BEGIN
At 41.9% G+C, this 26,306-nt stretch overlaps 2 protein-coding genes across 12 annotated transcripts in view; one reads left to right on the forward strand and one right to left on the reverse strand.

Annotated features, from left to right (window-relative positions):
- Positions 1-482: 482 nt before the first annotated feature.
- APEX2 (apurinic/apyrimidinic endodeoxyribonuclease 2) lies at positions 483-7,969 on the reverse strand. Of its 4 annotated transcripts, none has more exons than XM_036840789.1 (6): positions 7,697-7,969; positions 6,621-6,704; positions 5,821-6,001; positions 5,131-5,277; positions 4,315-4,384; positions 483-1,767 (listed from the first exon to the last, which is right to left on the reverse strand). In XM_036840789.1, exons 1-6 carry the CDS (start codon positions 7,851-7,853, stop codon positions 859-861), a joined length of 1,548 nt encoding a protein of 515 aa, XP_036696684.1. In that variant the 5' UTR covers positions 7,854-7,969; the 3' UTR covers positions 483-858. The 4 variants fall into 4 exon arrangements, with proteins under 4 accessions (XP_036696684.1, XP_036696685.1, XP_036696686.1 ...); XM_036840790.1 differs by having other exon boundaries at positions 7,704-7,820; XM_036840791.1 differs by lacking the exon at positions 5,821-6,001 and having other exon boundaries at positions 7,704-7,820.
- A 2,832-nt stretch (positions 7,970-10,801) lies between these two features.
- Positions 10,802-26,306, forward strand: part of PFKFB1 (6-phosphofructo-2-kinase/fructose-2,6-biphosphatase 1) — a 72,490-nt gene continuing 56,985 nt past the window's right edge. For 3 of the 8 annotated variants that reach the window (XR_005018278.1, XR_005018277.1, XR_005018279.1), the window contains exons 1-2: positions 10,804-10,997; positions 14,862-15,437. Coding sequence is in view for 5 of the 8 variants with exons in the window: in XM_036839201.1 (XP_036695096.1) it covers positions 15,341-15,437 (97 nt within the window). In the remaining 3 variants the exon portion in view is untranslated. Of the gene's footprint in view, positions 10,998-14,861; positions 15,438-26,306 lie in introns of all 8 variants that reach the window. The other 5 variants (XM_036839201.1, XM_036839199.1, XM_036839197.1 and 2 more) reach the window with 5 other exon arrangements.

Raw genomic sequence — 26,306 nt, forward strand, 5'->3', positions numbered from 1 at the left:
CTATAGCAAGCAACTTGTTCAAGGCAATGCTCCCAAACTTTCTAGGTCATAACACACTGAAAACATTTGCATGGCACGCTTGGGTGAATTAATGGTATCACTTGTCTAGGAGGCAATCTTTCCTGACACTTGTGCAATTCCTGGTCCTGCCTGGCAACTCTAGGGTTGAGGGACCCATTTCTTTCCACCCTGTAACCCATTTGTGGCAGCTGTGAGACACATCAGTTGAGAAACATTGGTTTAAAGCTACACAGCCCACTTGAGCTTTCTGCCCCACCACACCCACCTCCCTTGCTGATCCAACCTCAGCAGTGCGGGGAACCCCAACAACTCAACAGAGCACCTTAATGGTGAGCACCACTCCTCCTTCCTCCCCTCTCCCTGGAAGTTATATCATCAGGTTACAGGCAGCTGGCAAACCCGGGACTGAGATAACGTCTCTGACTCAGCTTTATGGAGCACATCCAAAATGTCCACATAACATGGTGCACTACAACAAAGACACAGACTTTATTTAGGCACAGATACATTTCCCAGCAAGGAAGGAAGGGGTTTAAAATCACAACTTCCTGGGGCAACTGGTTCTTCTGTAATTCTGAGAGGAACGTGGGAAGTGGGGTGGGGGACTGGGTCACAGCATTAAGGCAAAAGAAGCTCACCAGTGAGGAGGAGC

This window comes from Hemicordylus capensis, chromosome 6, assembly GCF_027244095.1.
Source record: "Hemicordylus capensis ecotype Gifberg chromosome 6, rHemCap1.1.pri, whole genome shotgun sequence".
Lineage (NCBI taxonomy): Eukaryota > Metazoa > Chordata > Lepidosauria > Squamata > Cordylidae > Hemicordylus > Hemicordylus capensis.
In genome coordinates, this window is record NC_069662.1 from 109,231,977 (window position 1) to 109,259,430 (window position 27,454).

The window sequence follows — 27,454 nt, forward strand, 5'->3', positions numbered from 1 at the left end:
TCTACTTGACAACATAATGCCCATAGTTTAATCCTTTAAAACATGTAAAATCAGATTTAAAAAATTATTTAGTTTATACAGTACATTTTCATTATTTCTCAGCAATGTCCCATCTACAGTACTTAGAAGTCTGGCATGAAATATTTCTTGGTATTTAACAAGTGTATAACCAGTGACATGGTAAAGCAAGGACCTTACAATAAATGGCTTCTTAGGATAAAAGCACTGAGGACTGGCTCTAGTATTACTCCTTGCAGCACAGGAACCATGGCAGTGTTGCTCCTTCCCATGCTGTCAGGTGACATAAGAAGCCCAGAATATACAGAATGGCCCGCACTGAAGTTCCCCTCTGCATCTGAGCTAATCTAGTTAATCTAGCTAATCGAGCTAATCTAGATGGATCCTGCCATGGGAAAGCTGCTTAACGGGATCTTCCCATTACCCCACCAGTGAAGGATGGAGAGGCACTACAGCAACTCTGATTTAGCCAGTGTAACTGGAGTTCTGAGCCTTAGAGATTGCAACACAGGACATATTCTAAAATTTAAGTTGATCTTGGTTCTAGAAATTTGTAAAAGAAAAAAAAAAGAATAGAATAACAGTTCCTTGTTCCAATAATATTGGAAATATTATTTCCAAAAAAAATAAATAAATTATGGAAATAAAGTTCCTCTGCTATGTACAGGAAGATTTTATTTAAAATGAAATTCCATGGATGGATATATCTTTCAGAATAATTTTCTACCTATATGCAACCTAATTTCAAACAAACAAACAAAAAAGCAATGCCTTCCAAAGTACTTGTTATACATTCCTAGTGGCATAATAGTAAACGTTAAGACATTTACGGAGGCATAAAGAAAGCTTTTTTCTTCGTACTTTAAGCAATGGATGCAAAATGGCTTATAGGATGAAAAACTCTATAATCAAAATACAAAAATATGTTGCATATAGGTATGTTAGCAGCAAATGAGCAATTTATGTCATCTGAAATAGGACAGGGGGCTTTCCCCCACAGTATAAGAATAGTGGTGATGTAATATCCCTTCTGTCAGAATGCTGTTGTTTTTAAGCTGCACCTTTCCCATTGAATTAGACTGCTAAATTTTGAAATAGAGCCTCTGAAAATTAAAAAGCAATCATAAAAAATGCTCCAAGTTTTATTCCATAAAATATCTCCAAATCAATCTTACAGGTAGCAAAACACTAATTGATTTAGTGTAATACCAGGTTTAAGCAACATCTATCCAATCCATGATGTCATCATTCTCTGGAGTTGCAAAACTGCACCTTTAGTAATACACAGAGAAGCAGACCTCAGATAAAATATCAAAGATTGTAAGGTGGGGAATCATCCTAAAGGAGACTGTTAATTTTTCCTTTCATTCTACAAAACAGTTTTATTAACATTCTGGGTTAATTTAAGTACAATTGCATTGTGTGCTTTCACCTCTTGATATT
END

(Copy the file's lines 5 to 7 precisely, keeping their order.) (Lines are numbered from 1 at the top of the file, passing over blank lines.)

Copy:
- A 2,832-nt stretch (positions 7,970-10,801) lies between these two features.
- Positions 10,802-26,306, forward strand: part of PFKFB1 (6-phosphofructo-2-kinase/fructose-2,6-biphosphatase 1) — a 72,490-nt gene continuing 56,985 nt past the window's right edge. For 3 of the 8 annotated variants that reach the window (XR_005018278.1, XR_005018277.1, XR_005018279.1), the window contains exons 1-2: positions 10,804-10,997; positions 14,862-15,437. Coding sequence is in view for 5 of the 8 variants with exons in the window: in XM_036839201.1 (XP_036695096.1) it covers positions 15,341-15,437 (97 nt within the window). In the remaining 3 variants the exon portion in view is untranslated. Of the gene's footprint in view, positions 10,998-14,861; positions 15,438-26,306 lie in introns of all 8 variants that reach the window. The other 5 variants (XM_036839201.1, XM_036839199.1, XM_036839197.1 and 2 more) reach the window with 5 other exon arrangements.

Raw genomic sequence — 26,306 nt, forward strand, 5'->3', positions numbered from 1 at the left: